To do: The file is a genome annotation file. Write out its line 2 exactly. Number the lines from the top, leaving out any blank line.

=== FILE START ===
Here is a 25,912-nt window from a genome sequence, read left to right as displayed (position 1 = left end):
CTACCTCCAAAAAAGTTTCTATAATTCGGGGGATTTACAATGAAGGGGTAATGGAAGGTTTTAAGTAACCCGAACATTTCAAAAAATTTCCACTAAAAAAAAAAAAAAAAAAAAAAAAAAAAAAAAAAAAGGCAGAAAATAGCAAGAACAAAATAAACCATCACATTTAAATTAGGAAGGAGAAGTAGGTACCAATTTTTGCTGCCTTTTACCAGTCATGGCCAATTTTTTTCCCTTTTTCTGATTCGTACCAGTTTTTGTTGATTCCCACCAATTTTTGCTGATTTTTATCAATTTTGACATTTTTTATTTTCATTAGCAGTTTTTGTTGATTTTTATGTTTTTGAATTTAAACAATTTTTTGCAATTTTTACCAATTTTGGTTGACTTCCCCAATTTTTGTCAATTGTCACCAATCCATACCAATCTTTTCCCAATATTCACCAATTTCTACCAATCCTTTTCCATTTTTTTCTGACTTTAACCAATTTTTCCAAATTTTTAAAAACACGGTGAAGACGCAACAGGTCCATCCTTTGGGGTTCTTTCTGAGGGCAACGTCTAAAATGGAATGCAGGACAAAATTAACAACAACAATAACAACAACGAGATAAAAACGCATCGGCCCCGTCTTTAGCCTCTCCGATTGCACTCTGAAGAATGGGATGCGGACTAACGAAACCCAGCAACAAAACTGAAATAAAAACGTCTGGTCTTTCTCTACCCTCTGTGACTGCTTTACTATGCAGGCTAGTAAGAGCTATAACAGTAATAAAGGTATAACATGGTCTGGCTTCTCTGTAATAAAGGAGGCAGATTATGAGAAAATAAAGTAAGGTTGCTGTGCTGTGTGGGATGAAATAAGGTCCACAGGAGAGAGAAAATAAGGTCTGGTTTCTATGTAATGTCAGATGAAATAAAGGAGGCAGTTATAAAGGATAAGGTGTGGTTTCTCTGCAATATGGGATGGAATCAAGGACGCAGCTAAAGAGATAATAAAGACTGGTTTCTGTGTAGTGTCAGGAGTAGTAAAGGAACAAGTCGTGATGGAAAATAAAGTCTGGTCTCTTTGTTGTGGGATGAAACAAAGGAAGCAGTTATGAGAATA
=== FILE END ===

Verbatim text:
CTACCTCCAAAAAAGTTTCTATAATTCGGGGGATTTACAATGAAGGGGTAATGGAAGGTTTTAAGTAACCCGAACATTTCAAAAAATTTCCACTAAAAAAAAAAAAAAAAAAAAAAAAAAAAAAAAAAAAGGCAGAAAATAGCAAGAACAAAATAAACCATCACATTTAAATTAGGAAGGAGAAGTAGGTACCAATTTTTGCTGCCTTTTACCAGTCATGGCCAATTTTTTTCCCTTTTTCTGATTCGTACCAGTTTTTGTTGATTCCCACCAATTTTTGCTGATTTTTATCAATTTTGACATTTTTTATTTTCATTAGCAGTTTTTGTTGATTTTTATGTTTTTGAATTTAAACAATTTTTTGCAATTTTTACCAATTTTGGTTGACTTCCCCAATTTTTGTCAATTGTCACCAATCCATACCAATCTTTTCCCAATATTCACCAATTTCTACCAATCCTTTTCCATTTTTTTCTGACTTTAACCAATTTTTCCAAATTTTTAAAAACACGGTGAAGACGCAACAGGTCCATCCTTTGGGGTTCTTTCTGAGGGCAACGTCTAAAATGGAATGCAGGACAAAATTAACAACAACAATAACAACAACGAGATAAAAACGCATCGGCCCCGTCTTTAGCCTCTCCGATTGCACTCTGAAGAATGGGATGCGGACTAACGAAACCCAGCAACAAAACTGAAATAAAAACGTCTGGTCTTTCTCTACCCTCTGTGACTGCTTTACTATGCAGGCTAGTAAGAGCTATAACAGTAATAAAGGTATAACATGGTCTGGCTTCTCTGTAATAAAGGAGGCAGATTATGAGAAAATAAAGTAAGGTTGCTGTGCTGTGTGGGATGAAATAAGGTCCACAGGAGAGAGAAAATAAGGTCTGGTTTCTATGTAATGTCAGATGAAATAAAGGAGGCAGTTATAAAGGATAAGGTGTGGTTTCTCTGCAATATGGGATGGAATCAAGGACGCAGCTAAAGAGATAATAAAGACTGGTTTCTGTGTAGTGTCAGGAGTAGTAAAGGAACAAGTCGTGATGGAAAATAAAGTCTGGTCTCTTTGTTGTGGGATGAAACAAAGGAAGCAGTTATGAGAATA